How is the training coming together?
A lot of it is about teamwork. When you’re living together for two and a half months on Everest, you really need to be a team. We got together several times. The first time in Bozeman we went ice climbing and skiing. We stayed in a hut, and the initial trip was just to get the group together. Then we came to Rainier as a team-building trip and to gauge fitness level. We started hiking at night, 5,000 feet up to Camp Muir – we had a full moon. We were also the only ones out there, which was great.

We would like to do a shake-down trip to Nepal with as many team members as possible this fall. We want to connect with our support team so that they become members of our team. It also exposes other team members to the culture and the food so that when we go to Everest it’s not the first time they’ve been exposed to those things. We’d like to climb a 6,000 meter peak as well. I hope we can make that happen.

If our fall trip doesn’t happen, we’re looking at putting together a four or five-day trip for the team in the midwinter where we get together and just be cold. One of the most important things that you need to climb Everest is to be comfortable in the cold. Training should peak somewhere in February or early March, and then a rest period before going to Nepal in late March/early April.

What do you hope the takeaway for this expedition is?
The expedition is not just about climbing. I want people to know more about us than the fact that we’re climbers. I’m a father, I’m a husband, and I have a 13-year-old daughter who I’ve taught to love life in the outdoors. I took my daughter to Nepal when she was four. She went back again when she was 11. And so to me, it’s not just about climbing, but also about the global connection with the climbing community.

I am almost 60, and not that people stop climbing or mountaineering at 60, but for me it really is time to start looking at my family and other things in life. Most of my career, this Black outdoor community didn’t exist, and now it does. I have an opportunity to pass the torch as a mentor. That’s what this expedition for me is about: supporting these other people on this trip that have goals for themselves, and have a super bright future in terms of climbing and mountaineering and outdoor education.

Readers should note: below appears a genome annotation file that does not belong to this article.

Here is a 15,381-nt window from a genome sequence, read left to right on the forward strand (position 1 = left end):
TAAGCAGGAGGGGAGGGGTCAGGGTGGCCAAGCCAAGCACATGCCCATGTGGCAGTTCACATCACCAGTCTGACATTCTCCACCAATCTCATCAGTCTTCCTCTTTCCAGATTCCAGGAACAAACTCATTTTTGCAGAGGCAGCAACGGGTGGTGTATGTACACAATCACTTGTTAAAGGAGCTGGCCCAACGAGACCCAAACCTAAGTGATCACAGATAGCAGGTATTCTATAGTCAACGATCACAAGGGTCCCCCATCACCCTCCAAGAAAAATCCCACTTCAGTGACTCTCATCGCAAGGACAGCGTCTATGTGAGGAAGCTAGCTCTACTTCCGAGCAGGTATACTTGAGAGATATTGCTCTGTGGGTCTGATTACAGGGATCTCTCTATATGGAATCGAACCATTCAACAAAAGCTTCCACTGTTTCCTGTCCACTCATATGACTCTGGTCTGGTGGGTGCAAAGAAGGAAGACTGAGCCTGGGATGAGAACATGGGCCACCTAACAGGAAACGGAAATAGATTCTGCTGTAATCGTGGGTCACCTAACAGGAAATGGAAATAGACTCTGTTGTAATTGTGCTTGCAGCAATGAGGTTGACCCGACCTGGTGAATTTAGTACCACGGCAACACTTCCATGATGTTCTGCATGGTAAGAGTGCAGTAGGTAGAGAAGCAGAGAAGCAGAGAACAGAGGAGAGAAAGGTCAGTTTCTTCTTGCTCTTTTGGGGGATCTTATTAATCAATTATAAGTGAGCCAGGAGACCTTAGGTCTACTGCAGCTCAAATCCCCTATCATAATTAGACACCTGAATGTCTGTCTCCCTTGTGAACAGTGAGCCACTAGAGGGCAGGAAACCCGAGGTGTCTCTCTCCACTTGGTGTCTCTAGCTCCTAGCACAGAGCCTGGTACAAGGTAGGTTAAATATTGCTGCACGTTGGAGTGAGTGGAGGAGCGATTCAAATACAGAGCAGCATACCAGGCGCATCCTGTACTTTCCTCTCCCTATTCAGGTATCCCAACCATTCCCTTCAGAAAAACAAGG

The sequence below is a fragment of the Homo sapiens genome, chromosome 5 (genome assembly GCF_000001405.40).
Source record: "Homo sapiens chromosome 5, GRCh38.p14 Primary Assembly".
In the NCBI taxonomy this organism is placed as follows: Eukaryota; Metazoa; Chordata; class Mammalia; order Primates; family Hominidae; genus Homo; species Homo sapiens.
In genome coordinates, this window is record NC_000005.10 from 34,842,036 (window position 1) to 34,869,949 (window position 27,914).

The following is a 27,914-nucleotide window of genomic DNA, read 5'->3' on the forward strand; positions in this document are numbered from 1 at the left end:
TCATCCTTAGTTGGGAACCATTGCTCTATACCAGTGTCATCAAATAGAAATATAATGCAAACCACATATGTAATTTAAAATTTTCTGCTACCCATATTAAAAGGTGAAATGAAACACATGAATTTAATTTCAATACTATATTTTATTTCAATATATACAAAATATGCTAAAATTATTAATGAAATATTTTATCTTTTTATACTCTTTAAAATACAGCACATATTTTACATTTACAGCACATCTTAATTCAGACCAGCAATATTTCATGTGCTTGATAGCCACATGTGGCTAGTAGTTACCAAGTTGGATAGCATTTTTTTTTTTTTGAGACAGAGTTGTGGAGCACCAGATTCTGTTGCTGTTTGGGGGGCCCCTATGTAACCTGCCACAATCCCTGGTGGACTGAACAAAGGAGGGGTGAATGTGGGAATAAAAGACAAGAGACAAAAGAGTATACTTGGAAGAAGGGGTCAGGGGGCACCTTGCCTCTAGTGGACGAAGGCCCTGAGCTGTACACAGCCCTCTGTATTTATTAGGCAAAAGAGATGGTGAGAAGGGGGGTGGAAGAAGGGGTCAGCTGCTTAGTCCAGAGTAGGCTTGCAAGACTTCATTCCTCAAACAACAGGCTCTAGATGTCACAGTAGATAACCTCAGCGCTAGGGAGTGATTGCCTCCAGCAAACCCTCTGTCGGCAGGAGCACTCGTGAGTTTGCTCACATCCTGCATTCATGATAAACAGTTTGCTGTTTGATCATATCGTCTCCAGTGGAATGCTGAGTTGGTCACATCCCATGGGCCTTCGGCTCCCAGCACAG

I’ve been working in the outdoor industry close to 30 years and because of the lack of representation, all of the opportunities that have come up for me have been by white people. I can’t say I don’t have mentors; I just don’t have mentors who look like me. I want everyone in this community regardless of what you look like. We all want to work together.

How can people support the expedition?
To secure our permits and support team, we need to raise $200,000. It’s a big goal, but I believe it’s absolutely possible. We’re asking the community to amplify our expedition and provide financial support if you can. We’re also seeking opportunities to include science or environmental projects in our expedition. Though we are working our way towards fulfillment, we still have some gear needs… I’m grateful to Scarpa, who has already provided generous support.

You can learn more and spread the word from our website,, and through our GoFundMe page. You can also follow and amplify our story through Instagram. Every measure of support makes a big difference in creating opportunities for Black climbers and changing the narrative of who belongs in the outdoors.

Thanks to The Mountaineers for allowing us to republish this interview here.